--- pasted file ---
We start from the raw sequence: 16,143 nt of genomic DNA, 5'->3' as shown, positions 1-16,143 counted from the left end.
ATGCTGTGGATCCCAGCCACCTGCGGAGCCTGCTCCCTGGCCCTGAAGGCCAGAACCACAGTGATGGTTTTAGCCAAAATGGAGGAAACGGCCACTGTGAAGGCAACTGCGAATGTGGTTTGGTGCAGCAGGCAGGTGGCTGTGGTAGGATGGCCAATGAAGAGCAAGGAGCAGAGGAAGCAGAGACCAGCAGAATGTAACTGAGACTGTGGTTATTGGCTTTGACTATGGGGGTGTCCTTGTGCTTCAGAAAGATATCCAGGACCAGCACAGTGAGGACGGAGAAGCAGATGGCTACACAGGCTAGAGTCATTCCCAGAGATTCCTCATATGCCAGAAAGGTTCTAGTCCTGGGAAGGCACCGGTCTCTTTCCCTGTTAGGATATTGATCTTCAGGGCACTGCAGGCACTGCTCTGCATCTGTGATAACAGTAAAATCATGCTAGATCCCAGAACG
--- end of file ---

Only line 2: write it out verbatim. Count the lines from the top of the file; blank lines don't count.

ATGCTGTGGATCCCAGCCACCTGCGGAGCCTGCTCCCTGGCCCTGAAGGCCAGAACCACAGTGATGGTTTTAGCCAAAATGGAGGAAACGGCCACTGTGAAGGCAACTGCGAATGTGGTTTGGTGCAGCAGGCAGGTGGCTGTGGTAGGATGGCCAATGAAGAGCAAGGAGCAGAGGAAGCAGAGACCAGCAGAATGTAACTGAGACTGTGGTTATTGGCTTTGACTATGGGGGTGTCCTTGTGCTTCAGAAAGATATCCAGGACCAGCACAGTGAGGACGGAGAAGCAGATGGCTACACAGGCTAGAGTCATTCCCAGAGATTCCTCATATGCCAGAAAGGTTCTAGTCCTGGGAAGGCACCGGTCTCTTTCCCTGTTAGGATATTGATCTTCAGGGCACTGCAGGCACTGCTCTGCATCTGTGATAACAGTAAAATCATGCTAGATCCCAGAACG